Suppose we have a laser emitting a beam in the general direction of a target. Let P be the point nearest to the target, along the beam.

"Range" is a word commonly used for the distance to an object. I need terms to label two orthogonal components of this range from the perspective of the laser: the component along the beam (i.e. from the laser source to P), and the component orthogonal to the beam (i.e. from P to the target). My preferred terms would have been "longeral range" and "lateral range" if only "longeral" existed.

An sample sentence would be (in the voice of the laser) "The longeral range of object X is ten meters." This would mean the range of P (from the laser) is ten meters.

  • I feel like this should be some thing along the lines of displacement or error or correction, because it's fundamentally describing how wrong the aiming is. Having said that, maybe lateral (side-to-side) vs vertical (up-and-down)? I think we can help you find a more precise term if you describe in more detail why the laser is pointed at "some point P near the target" rather than directly "at the target". Do you not have line of sight? Then you might prefer ballistics to a laser... – Dan Bron Mar 1 '16 at 13:19
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    Several websites (both dictionaries and sites like Yahoo Answers) point to the antonym of lateral being medial, though I'm admittedly not 100% sure that's the axis you're after here.. – John Clifford Mar 1 '16 at 13:20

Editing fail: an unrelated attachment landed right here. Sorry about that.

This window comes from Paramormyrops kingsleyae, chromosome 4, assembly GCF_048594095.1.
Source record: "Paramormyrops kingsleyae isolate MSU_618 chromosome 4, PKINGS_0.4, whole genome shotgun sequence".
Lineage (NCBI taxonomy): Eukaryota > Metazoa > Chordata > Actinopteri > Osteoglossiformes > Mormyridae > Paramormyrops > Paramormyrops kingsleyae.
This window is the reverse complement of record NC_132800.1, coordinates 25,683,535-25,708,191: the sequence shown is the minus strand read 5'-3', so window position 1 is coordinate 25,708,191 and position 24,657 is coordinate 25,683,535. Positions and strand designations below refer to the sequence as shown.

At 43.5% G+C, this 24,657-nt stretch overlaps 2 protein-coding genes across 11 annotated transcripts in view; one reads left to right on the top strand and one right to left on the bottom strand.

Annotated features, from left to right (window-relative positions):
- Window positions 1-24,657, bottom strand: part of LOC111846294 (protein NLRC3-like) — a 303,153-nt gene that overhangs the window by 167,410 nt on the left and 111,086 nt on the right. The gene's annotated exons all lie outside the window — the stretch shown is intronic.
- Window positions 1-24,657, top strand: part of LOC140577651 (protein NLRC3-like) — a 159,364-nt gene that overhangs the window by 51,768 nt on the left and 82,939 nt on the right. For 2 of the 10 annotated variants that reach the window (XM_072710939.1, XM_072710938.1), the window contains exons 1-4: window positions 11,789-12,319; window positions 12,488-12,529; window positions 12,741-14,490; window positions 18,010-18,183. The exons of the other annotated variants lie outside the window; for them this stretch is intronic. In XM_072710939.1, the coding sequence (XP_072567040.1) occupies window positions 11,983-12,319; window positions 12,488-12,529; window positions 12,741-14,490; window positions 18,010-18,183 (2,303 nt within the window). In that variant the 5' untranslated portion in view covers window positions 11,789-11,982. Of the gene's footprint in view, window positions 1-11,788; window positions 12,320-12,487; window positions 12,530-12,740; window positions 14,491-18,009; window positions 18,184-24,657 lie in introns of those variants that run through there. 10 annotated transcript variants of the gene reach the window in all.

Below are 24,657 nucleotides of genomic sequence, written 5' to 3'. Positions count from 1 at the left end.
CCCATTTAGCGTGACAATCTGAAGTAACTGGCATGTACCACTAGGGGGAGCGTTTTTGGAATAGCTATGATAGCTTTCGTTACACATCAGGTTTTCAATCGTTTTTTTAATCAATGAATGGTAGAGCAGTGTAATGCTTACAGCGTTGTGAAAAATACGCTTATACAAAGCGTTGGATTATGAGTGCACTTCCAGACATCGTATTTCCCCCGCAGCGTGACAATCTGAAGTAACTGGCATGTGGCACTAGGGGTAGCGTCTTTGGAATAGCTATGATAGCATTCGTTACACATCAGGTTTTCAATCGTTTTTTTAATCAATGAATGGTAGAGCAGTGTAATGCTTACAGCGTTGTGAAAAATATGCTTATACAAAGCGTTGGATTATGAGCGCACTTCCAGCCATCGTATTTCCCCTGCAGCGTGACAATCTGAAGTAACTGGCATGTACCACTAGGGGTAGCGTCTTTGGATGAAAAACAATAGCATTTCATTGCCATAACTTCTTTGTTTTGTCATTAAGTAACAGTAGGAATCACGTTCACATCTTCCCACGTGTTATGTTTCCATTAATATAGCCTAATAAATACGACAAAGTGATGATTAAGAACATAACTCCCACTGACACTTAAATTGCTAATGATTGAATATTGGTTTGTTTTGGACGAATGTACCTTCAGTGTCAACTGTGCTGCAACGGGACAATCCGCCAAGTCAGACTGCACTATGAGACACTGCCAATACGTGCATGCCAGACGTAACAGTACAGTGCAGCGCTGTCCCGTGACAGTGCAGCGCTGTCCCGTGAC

• @DanBron What I am after is neither side-to-side nor up-and-down but this-side-to-other-side. – Museful Mar 1 '16 at 13:25
  • @DanBron do you mean front-to-back (or back-to-front)? – Michael Mar 1 '16 at 13:32
  • @Michael I don't understand the question you asked me. – Dan Bron Mar 1 '16 at 13:51

I think it would be longitudinal:


longitudinal ‎(not comparable)

  1. Relating to length, or to longitude.
  2. Running in the direction of the long axis of a body.


  • Would you then also say "latitudinal range" rather than "lateral range"? – Museful Mar 1 '16 at 13:30
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    No. "Lateral" is the adjective form of "latitude", but the adjective form of "longitude" is "longitudinal". Verb/adjective/noun forms of different words were (and continue to be) developed at different historical points along the evolution of the language, so presuming words which are used in similar contexts should use the same suffixes in those forms is a false assumption. – Veeno Mar 1 '16 at 13:40
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